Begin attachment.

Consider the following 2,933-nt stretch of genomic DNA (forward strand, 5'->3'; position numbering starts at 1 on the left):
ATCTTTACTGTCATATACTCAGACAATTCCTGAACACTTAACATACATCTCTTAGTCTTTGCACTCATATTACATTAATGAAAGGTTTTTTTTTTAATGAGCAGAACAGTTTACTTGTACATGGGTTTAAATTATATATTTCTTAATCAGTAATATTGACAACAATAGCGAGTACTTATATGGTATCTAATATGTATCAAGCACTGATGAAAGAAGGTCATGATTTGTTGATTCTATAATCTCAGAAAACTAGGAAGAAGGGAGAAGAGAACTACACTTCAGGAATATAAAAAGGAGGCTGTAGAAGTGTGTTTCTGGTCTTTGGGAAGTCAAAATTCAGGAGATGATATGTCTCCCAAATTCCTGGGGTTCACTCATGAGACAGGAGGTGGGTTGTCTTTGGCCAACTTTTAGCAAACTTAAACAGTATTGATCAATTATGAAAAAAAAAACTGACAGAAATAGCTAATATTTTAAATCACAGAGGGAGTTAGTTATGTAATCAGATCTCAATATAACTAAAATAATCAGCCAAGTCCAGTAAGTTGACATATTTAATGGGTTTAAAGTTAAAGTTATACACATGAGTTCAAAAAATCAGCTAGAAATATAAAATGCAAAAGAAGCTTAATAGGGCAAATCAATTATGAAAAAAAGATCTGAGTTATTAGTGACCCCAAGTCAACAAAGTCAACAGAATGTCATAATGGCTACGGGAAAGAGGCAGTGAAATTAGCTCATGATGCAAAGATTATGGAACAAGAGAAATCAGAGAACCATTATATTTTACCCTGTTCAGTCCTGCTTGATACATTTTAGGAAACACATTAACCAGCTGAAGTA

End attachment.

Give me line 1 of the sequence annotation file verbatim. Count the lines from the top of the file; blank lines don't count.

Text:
Consider the following 2,933-nt stretch of genomic DNA (forward strand, 5'->3'; position numbering starts at 1 on the left):